War of the Rebellion: Serial 114 Page 0808 PRISONERS OF WAR, ETC.

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INDIANAPOLIS, February 25, 1862.

Major- General HALLECK:

Among the prisoners here are fifteen or twenty negroes who are claimed by officers as slaves and servants. What shall be done with them!

O. P. MORTON,

Governor of Indiana.

HEADQUARTERS DEAPRTMENT OF THE MISSOURI,

Saint Louis, February 25, 1862.

Governor MORTON, Indianapolis:

Let the negroes go if they wish it; if they prefer to stary they must be under military police and not allowed to go out and inthecamp or barracks.

H. W. HALLECK,

Major-General.

GENEAL ORDERS,

HDQRS. D IST OF WEST TENNESSEE, Numbers 14.

Fort Donelson, February 26, 1862.

General Orders, Numbers 3, of the series of 1861, from headquarters Department of the Missouir, are still inf orce and msut be observed.

The number of citizens who are applying for permission to pass through the camps to look for their fugitive slaves proves the necessity of the order and its faithful obervance. Such permits cannot be granted; therfore the great necessity of keeping out fugitives. Such slaves as were within the lines at the time fot he capture of Fort Donelson and such as have been used by the enemy in bukilding the fotificatins or in any way hostile to the Govenrment will not be released or permitted to return to their masters but will be employed in the quartemaster's department for the benefit of Government.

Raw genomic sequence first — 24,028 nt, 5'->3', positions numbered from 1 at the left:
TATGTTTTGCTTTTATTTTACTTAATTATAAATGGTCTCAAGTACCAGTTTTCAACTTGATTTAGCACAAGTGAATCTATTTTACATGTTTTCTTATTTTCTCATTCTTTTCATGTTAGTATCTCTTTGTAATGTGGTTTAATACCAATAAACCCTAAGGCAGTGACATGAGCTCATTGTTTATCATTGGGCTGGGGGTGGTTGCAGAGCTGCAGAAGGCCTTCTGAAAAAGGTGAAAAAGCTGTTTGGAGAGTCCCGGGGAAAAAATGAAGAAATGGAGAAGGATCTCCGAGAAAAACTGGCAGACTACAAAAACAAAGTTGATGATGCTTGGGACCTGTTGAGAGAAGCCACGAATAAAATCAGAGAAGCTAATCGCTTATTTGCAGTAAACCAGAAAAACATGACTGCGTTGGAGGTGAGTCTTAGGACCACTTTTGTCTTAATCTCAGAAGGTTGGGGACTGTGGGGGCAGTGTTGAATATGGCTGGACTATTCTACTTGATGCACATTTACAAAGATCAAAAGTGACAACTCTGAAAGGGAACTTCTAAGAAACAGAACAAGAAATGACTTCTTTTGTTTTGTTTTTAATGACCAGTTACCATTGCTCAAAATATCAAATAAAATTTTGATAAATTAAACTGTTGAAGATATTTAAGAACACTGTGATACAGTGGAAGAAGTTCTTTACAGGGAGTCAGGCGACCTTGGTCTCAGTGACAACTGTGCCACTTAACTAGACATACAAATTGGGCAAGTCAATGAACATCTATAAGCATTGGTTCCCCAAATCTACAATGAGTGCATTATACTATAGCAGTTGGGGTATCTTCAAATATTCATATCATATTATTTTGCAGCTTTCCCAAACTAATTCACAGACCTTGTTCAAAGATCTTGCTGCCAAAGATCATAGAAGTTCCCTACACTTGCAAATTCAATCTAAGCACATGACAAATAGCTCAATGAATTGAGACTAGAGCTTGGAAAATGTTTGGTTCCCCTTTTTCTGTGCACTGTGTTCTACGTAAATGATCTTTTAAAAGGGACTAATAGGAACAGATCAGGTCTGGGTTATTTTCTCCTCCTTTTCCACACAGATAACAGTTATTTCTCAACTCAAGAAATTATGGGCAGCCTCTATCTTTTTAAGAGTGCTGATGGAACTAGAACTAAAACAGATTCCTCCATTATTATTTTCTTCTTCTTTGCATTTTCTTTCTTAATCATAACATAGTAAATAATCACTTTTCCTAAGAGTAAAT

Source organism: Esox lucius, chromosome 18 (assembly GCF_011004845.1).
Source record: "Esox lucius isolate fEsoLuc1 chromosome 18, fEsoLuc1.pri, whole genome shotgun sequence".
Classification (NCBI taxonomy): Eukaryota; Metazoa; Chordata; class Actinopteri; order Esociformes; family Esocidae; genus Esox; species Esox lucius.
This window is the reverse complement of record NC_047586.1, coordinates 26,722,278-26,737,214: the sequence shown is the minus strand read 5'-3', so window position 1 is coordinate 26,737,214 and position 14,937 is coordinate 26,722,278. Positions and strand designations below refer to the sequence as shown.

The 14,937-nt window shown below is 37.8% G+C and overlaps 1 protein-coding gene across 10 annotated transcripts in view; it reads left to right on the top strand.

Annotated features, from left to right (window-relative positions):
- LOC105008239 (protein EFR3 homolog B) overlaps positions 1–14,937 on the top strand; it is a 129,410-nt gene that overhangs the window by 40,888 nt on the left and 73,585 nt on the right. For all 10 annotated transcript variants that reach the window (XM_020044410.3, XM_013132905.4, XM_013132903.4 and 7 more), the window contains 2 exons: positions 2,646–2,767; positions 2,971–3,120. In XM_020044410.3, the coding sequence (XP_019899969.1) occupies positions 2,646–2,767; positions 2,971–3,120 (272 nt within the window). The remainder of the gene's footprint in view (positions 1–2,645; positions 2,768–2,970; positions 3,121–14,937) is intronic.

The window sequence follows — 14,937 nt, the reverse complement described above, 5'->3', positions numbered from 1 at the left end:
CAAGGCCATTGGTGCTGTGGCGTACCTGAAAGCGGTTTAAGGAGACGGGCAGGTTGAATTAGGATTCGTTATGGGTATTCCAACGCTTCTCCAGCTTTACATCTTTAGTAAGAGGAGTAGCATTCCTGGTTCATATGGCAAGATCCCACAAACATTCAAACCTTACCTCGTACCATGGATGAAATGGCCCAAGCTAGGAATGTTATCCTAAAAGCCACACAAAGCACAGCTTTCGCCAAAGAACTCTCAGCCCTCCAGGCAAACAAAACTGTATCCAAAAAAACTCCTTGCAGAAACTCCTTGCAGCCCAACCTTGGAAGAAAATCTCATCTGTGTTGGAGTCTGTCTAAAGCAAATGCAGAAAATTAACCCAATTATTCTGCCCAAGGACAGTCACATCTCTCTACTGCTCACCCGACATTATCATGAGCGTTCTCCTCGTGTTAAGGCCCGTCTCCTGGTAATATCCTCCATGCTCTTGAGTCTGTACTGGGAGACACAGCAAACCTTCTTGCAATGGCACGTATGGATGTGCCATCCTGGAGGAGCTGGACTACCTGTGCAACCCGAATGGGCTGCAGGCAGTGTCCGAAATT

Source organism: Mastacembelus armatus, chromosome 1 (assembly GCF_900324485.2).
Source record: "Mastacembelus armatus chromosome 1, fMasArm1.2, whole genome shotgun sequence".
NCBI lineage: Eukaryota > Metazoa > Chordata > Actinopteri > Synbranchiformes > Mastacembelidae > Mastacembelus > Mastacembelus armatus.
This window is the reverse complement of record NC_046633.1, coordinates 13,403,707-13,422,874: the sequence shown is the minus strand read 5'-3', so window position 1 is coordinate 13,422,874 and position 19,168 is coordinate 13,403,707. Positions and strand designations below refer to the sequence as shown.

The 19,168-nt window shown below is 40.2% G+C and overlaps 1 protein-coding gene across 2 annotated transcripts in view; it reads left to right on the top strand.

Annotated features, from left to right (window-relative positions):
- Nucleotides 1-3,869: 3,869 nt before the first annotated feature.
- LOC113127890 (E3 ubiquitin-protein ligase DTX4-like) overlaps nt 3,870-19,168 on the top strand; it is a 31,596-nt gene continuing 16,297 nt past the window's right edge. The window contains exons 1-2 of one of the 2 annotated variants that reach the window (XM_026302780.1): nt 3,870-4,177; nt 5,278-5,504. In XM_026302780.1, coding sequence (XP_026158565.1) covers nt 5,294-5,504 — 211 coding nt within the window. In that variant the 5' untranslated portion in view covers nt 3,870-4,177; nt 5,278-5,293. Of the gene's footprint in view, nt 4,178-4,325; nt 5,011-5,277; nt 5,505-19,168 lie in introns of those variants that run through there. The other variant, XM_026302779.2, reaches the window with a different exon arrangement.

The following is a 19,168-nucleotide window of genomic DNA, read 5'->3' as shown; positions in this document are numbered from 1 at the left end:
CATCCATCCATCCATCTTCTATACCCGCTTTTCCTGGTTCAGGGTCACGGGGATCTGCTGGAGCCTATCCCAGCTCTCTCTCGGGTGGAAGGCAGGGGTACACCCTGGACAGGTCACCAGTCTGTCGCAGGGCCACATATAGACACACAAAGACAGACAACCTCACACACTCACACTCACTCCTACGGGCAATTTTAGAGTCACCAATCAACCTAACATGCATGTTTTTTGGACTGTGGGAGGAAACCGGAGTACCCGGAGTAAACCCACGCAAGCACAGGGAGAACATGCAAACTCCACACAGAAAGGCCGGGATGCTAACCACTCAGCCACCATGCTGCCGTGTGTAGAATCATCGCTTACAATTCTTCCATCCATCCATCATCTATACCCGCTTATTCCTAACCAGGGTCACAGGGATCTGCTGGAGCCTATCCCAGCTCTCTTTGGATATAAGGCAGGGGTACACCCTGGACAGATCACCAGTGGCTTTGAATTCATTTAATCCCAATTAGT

All officers and companies now keeping slaves so captured will immediately report them to the district quartemaster. Regimental commanders will be held accountable for all violatins of this order within their respective commands.

By order of Brigadier General U. S. Grant, commanding:

JNO A. RAWLINS,

Assistatn Adjutant- General.

OFFICE OF PROVOST- MARSHAL- GENERAL,

DEPARTMENT OF THE MISSOUIR,

Saint Louis, March 3, 1862.

THe POLICE COMMISSINERS,

Saint Louis, Mo.

GENTLEMEN: The city policement are in the habit of arresting negroes as runaways, and frequently arrest or attempt to arrest the servants of the army officers who are put to the trouble of obtaining ordrs to prevent their servants from being taken from the mont he very eve of theiir leaving the city. This is exceedingly annooying to officerfs under marching orders. They do not desire to be considered as resisting any civil process. It is not their intention nor the intention of the military authorities to interfere with or prevent the owner of a slave from pursuing his legal remedies to recover his slave. But